Instead, the bid notice’s "Statement of Work" sets out a broad mandate for the firms being contracted, stating that "The Contractor shall be required to provide support capability for all types of disasters with emphasis on riverine and coastal flooding, tornadoes, hurricanes, typhoons, earthquakes, and tsunamis."

The bid states: "... the firm must have at least one permanent and adequately staffed and equipped office located in the Washington Metropolitan area, and two (2) additional offices in other geographic locations within the United States with the capability supporting deployment operations in the event that one area is incapacitated."

The real purpose of the Standby Program was made clear to potential contractors at a meeting held on July 10 at the Department of Education headquarters in Washington.

FEMA officials met with the representatives of firms seeking the bids. Approximately 100 people attended the meeting.

FEMA officials made very clear that the purpose of one of the most massive undertakings in the agency’s history was to prepare for potential mass destruction attacks on U.S. cities.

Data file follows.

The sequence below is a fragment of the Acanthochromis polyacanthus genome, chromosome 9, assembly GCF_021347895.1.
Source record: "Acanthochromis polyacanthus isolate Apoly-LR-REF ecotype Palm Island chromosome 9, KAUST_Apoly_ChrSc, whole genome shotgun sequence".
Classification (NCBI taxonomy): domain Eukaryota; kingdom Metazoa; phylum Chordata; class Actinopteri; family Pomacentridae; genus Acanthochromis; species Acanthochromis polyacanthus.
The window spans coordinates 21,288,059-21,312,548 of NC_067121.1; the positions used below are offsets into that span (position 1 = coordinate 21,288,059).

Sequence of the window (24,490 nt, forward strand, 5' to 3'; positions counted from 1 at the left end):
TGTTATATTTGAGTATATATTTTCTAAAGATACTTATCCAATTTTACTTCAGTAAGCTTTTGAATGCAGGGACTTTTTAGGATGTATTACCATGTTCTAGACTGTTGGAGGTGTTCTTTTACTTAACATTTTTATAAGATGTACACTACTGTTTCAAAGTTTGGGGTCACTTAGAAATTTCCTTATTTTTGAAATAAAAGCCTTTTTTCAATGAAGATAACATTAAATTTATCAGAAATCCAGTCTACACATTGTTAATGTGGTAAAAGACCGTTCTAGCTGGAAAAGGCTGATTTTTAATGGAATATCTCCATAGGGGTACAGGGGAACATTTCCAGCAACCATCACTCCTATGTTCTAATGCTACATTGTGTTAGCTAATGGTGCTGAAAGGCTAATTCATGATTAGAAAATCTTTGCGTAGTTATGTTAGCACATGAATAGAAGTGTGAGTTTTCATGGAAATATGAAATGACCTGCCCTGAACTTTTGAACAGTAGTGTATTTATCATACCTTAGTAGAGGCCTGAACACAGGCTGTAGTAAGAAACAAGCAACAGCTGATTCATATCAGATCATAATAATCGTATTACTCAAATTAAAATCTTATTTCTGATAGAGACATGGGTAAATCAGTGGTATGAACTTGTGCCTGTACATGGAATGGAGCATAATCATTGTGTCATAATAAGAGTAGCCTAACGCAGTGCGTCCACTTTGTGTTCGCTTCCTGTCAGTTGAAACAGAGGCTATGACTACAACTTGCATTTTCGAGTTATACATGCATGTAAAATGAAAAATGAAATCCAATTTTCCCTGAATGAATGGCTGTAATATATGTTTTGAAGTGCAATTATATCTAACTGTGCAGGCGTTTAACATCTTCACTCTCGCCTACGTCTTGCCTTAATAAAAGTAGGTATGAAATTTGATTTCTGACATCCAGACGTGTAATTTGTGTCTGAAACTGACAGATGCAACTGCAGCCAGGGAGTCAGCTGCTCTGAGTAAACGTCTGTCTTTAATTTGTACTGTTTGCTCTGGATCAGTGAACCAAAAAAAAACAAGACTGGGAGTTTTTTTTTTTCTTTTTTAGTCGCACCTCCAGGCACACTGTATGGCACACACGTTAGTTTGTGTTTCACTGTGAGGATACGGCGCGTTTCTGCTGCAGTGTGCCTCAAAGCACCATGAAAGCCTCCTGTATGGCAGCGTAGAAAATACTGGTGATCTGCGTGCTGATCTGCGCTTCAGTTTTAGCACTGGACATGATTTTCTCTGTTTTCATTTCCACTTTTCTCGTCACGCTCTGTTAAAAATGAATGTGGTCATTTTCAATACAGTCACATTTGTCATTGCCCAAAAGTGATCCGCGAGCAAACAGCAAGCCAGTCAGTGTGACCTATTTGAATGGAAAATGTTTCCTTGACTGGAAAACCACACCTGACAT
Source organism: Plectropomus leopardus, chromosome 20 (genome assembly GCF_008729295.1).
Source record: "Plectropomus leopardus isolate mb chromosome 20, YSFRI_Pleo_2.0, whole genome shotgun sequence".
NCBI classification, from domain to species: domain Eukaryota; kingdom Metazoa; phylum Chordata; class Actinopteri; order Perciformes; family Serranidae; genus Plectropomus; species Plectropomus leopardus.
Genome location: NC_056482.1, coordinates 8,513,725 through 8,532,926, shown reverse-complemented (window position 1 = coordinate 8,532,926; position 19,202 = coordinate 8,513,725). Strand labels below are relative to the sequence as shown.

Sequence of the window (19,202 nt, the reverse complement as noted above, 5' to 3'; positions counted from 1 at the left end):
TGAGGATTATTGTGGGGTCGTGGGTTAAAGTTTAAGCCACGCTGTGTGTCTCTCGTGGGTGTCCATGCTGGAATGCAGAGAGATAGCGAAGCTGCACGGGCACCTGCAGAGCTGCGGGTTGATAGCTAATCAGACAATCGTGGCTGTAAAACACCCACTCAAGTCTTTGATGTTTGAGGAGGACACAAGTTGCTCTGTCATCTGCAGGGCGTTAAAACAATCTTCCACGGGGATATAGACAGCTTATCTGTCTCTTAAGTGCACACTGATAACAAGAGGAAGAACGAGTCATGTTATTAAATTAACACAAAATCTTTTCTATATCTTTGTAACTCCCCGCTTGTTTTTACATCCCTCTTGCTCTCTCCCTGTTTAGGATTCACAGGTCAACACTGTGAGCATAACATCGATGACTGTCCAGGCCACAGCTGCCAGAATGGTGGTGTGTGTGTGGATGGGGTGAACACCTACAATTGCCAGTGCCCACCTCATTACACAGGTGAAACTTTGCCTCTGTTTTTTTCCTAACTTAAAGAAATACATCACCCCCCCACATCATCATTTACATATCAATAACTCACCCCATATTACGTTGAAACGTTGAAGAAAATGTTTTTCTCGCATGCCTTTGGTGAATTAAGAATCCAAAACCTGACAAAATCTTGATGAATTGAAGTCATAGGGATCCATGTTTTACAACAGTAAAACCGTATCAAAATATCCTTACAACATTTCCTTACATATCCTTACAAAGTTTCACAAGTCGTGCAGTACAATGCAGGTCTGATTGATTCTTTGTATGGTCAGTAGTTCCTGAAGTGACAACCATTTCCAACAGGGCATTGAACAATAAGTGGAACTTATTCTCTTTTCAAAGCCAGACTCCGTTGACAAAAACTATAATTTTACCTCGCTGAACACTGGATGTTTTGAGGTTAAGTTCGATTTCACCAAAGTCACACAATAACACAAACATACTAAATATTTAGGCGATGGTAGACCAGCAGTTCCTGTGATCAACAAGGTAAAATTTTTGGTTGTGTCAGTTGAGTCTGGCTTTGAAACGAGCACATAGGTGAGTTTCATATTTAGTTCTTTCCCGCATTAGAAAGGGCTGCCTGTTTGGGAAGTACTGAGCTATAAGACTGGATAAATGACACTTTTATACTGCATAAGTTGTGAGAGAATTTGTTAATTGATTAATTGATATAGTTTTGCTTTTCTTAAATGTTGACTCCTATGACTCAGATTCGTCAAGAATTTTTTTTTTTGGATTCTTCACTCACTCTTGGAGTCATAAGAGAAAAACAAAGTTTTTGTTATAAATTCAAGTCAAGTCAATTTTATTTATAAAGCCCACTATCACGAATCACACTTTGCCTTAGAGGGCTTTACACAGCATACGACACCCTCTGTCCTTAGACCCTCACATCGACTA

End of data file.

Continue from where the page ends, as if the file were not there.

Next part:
Sources who attended the meeting tell NewsMax that most of the meeting dealt with how the firms should handle biological, chemical and nuclear disasters.

After he had reviewed the NewsMax story, I again chatted with Mr. Kolton. He identified the factual "inaccuracies" in NewsMax’s story.

One was that NewsMax reported the contracted firms need to be prepared for creating such cities by January of next year. Mr. Kolton said the firms only need be hired by January of 2003.

NewsMax reported that FEMA told contractors it had ordered tents and trailers for temporary housing. Mr Kolton said the tents and trailers have not been purchased yet. (That may be the case, but FEMA does currently possess tents and trailers for disaster housing.)